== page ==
The conventional wisdom sure looks dumb when it is wrong. The Republican frontrunners in the race to fill Anna Mowery’s unexpended term were supposed to be Craig Goldman, whose brother Adam had worked in the Bush White House, and former lawmaker Bob Leonard. (The sole Democratic candidate was attorney Dan Barrett.) Goldman was clearly the annointed candidate in Republican circles. He had pledged to support Craddick for speaker. His contributor list included Phil Gramm $2,500; Friends of Phil Gramm (which reminds me of the old joke that even Gramm’s friends didn’t like him) $2,000; Tom Loeffler (former congressman turned San Antonio lawyer and power broker) $1,250; James Huffines (UT regent and Perry confidante) $1,000; Dee Kelly (Bass Brothers attorney) $500; Erle Nye (former TXU bigwig) $500; Gary Polland (conservative activist and former Harris County Republican chair) $500; Pam Willeford (Armstrong Ranch guest when Cheney shot Harry Whittington) $100; Mark McKinnon (former Bushie who, like Adam Goldman, works at Public Strategies) $500. Even the American Conservative Union gave him $100. Altogether, Goldman raised $181,453.77 in the reporting period that ended on September 30 and raised another $60,000 in October. He received five-figure contributions from donors as far away as California and Tennessee.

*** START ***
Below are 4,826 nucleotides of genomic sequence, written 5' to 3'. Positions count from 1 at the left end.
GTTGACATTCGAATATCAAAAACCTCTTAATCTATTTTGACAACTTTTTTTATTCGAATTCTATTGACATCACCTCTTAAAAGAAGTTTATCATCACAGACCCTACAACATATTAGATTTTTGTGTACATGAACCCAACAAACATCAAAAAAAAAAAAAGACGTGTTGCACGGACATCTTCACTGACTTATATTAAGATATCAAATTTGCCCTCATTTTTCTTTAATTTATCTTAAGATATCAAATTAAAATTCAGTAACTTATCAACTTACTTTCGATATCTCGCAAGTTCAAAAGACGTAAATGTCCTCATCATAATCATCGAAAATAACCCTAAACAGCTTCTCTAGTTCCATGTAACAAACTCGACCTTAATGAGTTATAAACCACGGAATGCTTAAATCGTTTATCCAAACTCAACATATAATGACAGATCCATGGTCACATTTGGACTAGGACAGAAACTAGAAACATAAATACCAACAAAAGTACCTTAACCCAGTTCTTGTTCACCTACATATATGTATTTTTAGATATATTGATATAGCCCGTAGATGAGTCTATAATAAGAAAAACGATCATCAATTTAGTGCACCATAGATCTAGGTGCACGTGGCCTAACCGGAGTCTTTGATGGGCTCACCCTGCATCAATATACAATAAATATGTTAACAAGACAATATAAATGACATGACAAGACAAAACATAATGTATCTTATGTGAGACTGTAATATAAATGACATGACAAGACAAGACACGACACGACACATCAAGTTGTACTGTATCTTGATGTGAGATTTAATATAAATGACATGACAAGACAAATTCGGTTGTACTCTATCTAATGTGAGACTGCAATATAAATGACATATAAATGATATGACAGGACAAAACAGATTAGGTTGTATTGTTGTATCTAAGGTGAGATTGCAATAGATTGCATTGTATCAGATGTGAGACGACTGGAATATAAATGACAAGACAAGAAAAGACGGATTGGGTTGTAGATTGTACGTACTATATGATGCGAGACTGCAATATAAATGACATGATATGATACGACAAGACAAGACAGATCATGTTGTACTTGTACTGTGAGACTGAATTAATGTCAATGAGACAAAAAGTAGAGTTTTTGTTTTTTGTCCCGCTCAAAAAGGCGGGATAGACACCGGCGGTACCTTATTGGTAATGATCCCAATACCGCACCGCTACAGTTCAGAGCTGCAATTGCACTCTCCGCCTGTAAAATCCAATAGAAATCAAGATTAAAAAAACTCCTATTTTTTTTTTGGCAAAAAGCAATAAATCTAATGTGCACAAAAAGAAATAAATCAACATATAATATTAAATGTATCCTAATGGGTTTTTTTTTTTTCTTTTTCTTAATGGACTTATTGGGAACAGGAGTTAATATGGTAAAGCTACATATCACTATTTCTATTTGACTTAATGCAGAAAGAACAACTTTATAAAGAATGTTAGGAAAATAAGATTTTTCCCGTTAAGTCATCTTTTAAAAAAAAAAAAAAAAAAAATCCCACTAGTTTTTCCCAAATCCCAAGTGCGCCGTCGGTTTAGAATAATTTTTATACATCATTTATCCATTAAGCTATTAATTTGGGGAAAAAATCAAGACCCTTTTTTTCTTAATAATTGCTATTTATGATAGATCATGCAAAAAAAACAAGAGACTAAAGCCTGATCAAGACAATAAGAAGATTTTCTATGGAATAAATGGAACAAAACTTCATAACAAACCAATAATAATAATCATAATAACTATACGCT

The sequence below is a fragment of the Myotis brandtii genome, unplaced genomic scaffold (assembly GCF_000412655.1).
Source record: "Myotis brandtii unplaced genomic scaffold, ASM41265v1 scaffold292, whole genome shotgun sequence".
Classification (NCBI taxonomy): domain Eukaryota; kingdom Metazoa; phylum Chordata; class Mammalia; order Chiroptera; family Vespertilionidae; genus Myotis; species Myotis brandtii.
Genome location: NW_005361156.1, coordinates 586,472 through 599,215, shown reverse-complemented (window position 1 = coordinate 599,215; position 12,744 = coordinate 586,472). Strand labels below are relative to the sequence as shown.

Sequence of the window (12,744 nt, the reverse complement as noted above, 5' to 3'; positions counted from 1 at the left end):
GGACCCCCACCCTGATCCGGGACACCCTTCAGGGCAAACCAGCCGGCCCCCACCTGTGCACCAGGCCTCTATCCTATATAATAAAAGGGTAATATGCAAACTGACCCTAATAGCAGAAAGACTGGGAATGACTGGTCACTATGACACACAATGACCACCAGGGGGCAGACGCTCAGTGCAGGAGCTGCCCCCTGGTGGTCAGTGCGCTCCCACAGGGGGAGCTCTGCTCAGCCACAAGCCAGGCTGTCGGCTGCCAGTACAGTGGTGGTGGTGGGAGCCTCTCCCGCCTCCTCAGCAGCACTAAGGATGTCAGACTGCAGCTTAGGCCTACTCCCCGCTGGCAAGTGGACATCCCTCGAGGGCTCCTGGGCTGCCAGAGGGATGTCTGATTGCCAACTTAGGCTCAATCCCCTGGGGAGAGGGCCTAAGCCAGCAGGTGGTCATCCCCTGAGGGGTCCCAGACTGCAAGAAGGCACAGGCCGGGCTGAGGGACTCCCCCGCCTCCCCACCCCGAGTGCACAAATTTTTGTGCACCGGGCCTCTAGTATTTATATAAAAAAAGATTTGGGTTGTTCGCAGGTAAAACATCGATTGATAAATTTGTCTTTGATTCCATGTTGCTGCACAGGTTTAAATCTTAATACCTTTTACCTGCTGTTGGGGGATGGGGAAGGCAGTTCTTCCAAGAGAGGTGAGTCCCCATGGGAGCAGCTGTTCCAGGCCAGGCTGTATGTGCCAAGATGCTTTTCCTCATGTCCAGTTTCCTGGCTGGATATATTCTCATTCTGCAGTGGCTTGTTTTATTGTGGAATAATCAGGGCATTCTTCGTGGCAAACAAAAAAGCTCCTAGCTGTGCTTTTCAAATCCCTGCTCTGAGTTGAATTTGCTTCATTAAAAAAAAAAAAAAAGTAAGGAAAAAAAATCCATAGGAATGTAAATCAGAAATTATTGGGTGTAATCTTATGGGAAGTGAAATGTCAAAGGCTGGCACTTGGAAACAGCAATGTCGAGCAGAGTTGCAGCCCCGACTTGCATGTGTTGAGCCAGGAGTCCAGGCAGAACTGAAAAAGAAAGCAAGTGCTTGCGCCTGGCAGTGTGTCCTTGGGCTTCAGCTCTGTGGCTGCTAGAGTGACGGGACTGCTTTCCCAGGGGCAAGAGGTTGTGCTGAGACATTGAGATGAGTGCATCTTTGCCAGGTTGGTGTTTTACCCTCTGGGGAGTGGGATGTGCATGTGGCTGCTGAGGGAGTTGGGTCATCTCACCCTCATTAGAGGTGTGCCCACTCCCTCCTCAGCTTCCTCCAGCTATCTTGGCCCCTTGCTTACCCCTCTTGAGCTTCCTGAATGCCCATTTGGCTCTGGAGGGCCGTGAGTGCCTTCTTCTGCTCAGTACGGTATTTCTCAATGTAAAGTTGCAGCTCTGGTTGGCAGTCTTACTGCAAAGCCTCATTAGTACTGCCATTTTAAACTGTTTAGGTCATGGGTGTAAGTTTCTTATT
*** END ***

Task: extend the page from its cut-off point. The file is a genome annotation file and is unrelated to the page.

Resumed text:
And it all went down the drain. Goldman got 16.7% of the vote in a seven candidate, nonpartisan race. Leonard, despite having Mowery’s endorsement, didn’t do much better with 18.7%. Trial lawyer Dan Barrett, the lone Democrat, led the balloting with 31.8% and family physician Mark Shelton finished second with 22.8%. Shelton’s fundraising was quite remarkable. He received $10,000 from TMA and a grand from the family physicians, but otherwise his report was full of small contributions from doctors, doctors, doctors, and I do mean small: most of them $150 to $300, and I saw only one that exceeded $500.

I spoke to a lobbyist yesterday who represents some doctors and was NOT surprised that Shelton won. In conversations leading up to the race with doctors in the district, the lobbyist learned that Goldman was regarded as a carpetbagger and had no chance to win. The doctors and especially the wives’ auxiliary (as Harvey Kronberg was the first to point out) were highly motivated on Shelton’s behalf.

There’s a lesson here that may well prove true throughout the election season: Motivation trumps money. It’s no coincidence that the candidates in the runoff are those with the most motivated following: the Democrat and the doctor.

Barrett goes into the runoff with a 1,558 vote lead over Shelton. The other five Republicans amassed 7,886 votes between them. If both candidates can hold onto their votes, Shelton needs to get 19.7% of the voters for losing candidates to return to the polls in order to overtake Barrett. The Republicans are fortunate that their grass-roots candidate won. Goldman or Leonard wouldn’t stand a chance.

Before the Democrats get too giddy, however, they should keep in mind that even if Barrett wins, the likelihood is that victory would be symbolic only. Unless Perry has something up his sleeve, there is no expectation that there will be a special session. The real race to succeed Mowery will come in the 2008 general election, matching the winners of the two party primaries in March, and it is inconceivable that the Democratic nominee could win the seat.